Colorado Privacy Act revised draft rules releasedColorado amends proposed regulations for implementing comprehensive consumer privacy law
On December 21, 2022, the Colorado Attorney General (the AG) and Colorado Department of Law (the Department) published revised draft Colorado Privacy Act (CPA) rules. Following the publication of initial draft CPA rules on October 10, 2022, these revised draft rules seek to address concerns expressed through a series of stakeholder sessions in November and public input received through December 2, 2022.
Like the European Union’s General Data Protection Regulation and the California Privacy Rights Act (CPRA), the initial CPA draft rules emphasized data transparency and user control. They would give consumers rights over their personal data, including the ability to access, correct or delete personal information held by an entity and opt out of having their personal data sold or used for targeted advertising or profiling. Entities that collect personal data would be required to give consumers a clear way to exercise these new data rights and to stop using a consumer’s personal data within 15 days of the consumer’s opt-out request.
In addition, the initial draft rules would impose specific requirements for privacy disclosures, data security and internal assessments of personal data processing.
Notable changes in the revised draft CPA rules include the following:
1. Personal data rights
a. Right of access
The revised draft rules explain that an access request for specific pieces of personal data “includes final profiling decisions, inferences, derivative data, and other personal data created by the controller which is linked or reasonably linkable to an identified or identifiable individual.”
b. Right to correction
The right to correction no longer covers an archive or backup system until such system “is restored to an active system or is next accessed or used for a sale, disclosure, or commercial purpose.” Moreover, if a controller denies a consumer’s correction request based on the determination that the contested personal data is likely accurate, then it must provide the consumer a written explanation of its decision.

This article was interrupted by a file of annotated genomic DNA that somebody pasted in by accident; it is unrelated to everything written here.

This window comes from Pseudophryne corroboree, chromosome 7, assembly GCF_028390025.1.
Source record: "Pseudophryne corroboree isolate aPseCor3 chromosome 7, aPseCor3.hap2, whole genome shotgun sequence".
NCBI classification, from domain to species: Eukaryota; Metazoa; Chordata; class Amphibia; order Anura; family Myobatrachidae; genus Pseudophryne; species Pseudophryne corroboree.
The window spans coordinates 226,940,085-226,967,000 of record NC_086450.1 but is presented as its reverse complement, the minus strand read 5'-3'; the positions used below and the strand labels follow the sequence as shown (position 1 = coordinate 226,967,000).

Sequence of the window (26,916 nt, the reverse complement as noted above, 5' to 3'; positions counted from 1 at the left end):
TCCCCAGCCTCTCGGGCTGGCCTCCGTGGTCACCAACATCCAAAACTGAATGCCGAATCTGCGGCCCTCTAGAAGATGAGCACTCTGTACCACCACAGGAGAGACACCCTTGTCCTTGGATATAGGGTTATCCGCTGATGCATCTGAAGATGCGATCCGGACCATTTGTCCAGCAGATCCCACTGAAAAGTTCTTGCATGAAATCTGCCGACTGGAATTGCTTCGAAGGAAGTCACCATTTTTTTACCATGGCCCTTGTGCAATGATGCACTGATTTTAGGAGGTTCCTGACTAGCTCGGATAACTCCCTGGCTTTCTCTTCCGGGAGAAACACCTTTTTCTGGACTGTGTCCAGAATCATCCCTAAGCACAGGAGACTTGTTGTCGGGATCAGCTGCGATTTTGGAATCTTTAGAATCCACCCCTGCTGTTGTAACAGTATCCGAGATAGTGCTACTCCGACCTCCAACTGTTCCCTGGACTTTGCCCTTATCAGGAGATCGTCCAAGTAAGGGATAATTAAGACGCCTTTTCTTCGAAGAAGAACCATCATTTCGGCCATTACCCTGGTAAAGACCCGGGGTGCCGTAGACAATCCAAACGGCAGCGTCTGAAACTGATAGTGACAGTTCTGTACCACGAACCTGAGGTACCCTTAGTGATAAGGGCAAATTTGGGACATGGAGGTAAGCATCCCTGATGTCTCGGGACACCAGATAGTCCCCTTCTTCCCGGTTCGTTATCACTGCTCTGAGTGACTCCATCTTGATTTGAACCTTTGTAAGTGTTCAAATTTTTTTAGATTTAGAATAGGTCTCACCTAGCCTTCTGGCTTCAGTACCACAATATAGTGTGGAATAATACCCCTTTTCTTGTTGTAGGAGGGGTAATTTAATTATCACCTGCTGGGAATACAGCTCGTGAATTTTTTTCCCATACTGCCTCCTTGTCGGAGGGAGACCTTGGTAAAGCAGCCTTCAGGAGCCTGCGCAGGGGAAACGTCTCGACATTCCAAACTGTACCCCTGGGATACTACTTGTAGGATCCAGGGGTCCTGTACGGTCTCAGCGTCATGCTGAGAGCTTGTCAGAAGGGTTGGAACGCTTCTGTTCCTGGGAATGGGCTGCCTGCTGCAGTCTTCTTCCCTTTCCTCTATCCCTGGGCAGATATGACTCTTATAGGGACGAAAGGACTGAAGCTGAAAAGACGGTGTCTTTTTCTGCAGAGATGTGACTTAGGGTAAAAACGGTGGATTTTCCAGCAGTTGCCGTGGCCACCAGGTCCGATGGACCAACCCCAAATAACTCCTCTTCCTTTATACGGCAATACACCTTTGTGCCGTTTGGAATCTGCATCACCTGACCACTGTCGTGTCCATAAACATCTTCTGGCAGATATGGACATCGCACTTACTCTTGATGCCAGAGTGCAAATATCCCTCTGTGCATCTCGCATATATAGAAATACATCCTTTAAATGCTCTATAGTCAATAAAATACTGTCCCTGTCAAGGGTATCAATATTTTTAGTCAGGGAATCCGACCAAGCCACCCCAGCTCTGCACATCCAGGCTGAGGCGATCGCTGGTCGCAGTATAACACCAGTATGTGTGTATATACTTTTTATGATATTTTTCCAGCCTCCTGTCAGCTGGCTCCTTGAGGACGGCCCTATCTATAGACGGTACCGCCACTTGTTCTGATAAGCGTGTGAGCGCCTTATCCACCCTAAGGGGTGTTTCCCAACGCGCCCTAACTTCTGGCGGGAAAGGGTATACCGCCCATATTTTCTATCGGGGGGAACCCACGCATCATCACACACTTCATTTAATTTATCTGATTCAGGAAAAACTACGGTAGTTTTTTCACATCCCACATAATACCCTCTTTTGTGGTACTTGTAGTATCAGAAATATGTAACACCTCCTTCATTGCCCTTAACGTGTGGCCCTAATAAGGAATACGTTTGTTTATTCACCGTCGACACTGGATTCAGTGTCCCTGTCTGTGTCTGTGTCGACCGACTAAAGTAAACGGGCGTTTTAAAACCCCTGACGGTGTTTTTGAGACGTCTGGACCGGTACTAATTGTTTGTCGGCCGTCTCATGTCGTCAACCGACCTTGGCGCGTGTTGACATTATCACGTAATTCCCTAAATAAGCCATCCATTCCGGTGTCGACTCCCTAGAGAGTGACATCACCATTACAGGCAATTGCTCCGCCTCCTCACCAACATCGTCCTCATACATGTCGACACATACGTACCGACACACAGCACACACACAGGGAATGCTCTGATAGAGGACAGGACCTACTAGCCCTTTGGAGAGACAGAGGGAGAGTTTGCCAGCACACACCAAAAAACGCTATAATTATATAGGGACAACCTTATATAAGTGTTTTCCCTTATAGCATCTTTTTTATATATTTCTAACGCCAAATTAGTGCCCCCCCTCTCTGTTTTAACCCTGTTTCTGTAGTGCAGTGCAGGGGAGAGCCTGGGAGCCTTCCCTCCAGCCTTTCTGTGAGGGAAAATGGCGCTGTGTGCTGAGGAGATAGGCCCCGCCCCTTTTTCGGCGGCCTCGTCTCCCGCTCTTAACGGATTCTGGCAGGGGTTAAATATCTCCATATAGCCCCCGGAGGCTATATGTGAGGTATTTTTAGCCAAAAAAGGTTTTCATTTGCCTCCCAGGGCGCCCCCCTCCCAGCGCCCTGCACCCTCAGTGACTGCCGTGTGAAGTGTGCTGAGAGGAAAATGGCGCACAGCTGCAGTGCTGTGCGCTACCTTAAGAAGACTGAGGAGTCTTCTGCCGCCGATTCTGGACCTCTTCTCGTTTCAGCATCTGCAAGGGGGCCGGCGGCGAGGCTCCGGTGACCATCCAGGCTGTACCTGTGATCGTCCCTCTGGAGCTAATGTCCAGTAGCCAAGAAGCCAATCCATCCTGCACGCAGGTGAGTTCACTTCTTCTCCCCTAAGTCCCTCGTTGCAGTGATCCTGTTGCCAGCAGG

In addition, rather than instruct processors to correct inaccurate personal data, a controller must now “use the technical and organizational measures or process established” by its processors to make the necessary corrections.
c. Right to deletion
Similarly, a controller must “use the technical and organizational measures or process established by its processors” to comply with a consumer’s deletion request. If a controller denies a deletion request based on an exception under the CPA, it no longer needs to provide the consumer with “a list” of personal data that was not deleted but rather must provide “the categories” of personal data that were not deleted.
d. Right to opt out
The initial draft rules required a controller to provide an opt-out method either directly or through a link in its privacy notice as well as in a readily accessible location outside its privacy notice. Under the revised draft rules, a controller no longer needs to provide an opt-out method in its privacy notice or to make such method available to consumers at or before the time the personal data is processed for opt-out purposes.
2. Universal opt-out mechanism
The revised draft rules shortened the deadline for the Department to publish its initial public list of universal opt-out mechanisms (UOOMs) from April 1, 2024 to January 1, 2024 (ie, six months before the July 1, 2024 deadline for controllers to recognize UOOMs). They also remove the provision allowing UOOMs to operate through a means other than by sending an opt-out signal (eg, by maintaining a “do not sell” list).
3. Controller obligations
a. Privacy notices